Tuesday, July 27, 2010

How Drinking Milk in Canada helps Angolans! Huh?!?

How a little bag can make a big difference!  A short time ago, I was introduced to an enterprising group of ladies from my hometown region in Ontario, Canada who had a desire to help Angolans and our work with CEML in Angola. This assistance is through their project to provide handmade sleepingmats made by these ladies from discarded milk bags, a prevalent waste product in the country of Canada.

This is truly an inspirational story how these ladies, school children, and others involved in the project are to be connected with Angolans in a very unique way; to provide a handmade sleepingmat to Angolans that do not have a bed or any other mat to sleep on.

Let me explain the process of this mat project.  In Canada, the dairies package milk in small one quart plastic bags, with three of these smaller quart plastic bags then contained in a thicker outer plastic bag as shown here on the left.  Where available in each Canadian region, these outer bags can be returned for collection in recycling programs, but outside of this option, it seems that most of these outer bags eventually end up in landfills.  This is definitely a 'green' project!

Through a process of word of mouth and promotion, a developed consortium of over 15 public schools, public libraries, churches in the area are encouraged to save their milk bags as a corporate project and then bring them to collection points.  It has been exciting to explain to each of these groups how they are a taking part in the project and being connected to supply a real need for Angolans.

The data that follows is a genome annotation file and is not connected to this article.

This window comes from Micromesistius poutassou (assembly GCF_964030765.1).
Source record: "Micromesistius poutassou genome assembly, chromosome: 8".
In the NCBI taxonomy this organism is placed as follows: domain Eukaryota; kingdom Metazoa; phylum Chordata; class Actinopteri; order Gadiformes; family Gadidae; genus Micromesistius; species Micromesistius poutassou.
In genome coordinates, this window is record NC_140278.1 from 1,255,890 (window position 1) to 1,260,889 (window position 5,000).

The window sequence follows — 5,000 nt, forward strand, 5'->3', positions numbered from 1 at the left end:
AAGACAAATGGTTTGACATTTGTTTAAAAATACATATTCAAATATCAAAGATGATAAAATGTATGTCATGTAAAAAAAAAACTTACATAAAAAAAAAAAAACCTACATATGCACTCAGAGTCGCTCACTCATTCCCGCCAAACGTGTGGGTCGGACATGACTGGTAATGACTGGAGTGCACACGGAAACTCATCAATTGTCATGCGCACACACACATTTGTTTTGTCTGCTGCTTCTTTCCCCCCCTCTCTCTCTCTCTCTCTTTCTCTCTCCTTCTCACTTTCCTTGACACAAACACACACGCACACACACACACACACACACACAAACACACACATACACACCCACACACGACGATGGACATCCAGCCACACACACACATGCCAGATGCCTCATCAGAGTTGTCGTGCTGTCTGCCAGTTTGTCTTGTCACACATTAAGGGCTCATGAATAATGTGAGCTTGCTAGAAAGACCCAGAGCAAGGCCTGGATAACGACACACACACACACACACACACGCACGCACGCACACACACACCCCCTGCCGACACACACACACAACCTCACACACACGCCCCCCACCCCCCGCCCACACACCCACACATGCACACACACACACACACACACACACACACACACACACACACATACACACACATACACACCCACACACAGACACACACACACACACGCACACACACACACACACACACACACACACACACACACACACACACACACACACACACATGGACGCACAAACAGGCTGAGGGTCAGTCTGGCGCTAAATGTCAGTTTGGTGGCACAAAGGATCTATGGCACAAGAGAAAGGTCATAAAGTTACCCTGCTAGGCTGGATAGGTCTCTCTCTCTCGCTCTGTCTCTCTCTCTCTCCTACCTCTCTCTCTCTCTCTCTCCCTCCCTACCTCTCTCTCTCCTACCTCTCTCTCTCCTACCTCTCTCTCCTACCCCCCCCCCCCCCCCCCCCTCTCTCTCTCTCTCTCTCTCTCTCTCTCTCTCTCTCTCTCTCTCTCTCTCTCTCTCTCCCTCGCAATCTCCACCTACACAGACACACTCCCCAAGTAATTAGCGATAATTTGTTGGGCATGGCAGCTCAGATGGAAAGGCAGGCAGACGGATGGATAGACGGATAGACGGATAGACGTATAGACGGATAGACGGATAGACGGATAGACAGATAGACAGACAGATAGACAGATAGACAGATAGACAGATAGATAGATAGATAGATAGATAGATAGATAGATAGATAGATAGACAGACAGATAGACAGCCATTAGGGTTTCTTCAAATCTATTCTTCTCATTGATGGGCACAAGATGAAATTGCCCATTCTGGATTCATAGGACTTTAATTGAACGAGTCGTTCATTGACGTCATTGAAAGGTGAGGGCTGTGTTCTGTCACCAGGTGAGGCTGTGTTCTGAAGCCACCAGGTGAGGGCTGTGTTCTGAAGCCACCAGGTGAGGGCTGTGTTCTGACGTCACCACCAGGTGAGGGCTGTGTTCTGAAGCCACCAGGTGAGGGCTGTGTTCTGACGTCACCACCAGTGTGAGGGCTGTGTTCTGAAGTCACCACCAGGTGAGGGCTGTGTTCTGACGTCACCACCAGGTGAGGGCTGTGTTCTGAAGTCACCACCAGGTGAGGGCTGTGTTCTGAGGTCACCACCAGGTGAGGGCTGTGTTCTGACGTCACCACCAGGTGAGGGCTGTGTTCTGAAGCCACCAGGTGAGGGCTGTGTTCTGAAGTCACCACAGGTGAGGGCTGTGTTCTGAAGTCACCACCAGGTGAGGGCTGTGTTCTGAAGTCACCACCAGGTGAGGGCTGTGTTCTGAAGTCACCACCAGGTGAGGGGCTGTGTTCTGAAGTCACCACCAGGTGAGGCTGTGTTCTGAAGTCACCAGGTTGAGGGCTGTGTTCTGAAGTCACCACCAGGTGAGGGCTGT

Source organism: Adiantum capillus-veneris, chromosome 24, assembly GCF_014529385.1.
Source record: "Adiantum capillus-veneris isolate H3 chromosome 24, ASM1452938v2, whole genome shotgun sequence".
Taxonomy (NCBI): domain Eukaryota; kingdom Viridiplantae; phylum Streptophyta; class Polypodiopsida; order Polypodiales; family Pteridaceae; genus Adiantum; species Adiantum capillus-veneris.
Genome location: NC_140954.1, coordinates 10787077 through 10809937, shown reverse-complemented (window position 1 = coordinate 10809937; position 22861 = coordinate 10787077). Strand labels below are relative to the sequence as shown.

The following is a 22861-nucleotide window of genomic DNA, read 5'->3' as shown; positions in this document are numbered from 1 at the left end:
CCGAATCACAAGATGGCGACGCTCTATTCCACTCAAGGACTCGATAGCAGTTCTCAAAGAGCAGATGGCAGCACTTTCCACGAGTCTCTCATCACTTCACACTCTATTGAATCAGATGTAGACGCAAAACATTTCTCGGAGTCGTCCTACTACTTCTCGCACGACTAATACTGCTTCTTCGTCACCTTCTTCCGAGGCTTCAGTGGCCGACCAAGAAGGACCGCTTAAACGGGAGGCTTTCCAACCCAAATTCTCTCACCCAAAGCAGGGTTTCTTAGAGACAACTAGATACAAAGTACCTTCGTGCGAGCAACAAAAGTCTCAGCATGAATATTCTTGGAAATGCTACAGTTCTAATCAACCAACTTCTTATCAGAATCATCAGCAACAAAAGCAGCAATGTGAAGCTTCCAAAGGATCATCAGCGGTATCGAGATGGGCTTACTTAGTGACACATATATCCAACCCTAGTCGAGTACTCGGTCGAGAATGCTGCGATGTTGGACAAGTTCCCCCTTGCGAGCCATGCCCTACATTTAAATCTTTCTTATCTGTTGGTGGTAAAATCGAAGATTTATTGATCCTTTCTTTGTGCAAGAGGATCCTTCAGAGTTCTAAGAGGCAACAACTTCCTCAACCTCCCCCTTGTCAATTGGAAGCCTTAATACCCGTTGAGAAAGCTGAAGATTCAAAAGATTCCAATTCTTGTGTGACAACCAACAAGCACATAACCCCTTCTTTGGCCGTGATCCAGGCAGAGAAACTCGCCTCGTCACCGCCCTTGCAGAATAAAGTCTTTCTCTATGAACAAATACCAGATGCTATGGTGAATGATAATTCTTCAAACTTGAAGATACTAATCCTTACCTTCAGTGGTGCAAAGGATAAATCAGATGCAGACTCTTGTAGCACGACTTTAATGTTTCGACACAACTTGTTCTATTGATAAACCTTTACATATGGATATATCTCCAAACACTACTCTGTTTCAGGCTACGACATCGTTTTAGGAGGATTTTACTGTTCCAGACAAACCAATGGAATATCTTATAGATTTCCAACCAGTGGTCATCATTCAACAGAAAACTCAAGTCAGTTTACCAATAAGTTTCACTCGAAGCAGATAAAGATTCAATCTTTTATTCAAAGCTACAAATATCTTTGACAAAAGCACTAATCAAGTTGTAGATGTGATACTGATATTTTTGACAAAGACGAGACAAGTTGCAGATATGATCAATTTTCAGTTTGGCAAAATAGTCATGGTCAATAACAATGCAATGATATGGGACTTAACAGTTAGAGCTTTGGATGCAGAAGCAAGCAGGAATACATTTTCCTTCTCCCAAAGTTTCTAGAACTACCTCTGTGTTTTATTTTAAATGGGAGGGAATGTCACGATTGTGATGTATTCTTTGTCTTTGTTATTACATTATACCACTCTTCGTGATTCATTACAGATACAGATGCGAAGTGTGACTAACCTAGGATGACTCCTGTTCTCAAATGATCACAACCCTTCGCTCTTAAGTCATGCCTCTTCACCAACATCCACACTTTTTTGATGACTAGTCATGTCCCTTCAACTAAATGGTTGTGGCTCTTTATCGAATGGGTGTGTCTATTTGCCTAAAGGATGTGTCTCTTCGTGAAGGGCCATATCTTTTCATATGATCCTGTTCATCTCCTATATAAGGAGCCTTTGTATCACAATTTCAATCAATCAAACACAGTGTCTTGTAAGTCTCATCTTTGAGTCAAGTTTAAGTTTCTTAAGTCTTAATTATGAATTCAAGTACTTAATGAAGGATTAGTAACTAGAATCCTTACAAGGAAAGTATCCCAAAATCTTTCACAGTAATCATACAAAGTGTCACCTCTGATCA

The collected milk bags are then cut into strips, tied together and then
crocheted by a team of over 30 individuals involved in the project.  Roughly 250 milk bags are required to make a sleepingmat; children's mats are 36 by 45 inches ( 91 by 114 cm) and adult mats are 36 by 65 inches (91 by 165 cm).

The excitement of this project is growing, as the practicality of this mat, being easy to make, easy to handle and easy to clean become more apparent for those in isolation and in need of the product in Angola. Over an 8 month period, this group has crocheted over 100 sleeping mats which are expected to be shipped via container from Canada to Angola by the end of 2010.

In other regions of the world where there are other kinds of disposable plastics, more ways are being explored to use these materials to make more mats. 

If you and your group is interested in this project, contact me and I will provide the information concerning how to crochet the sleepingmat and have it shipped to Angola.

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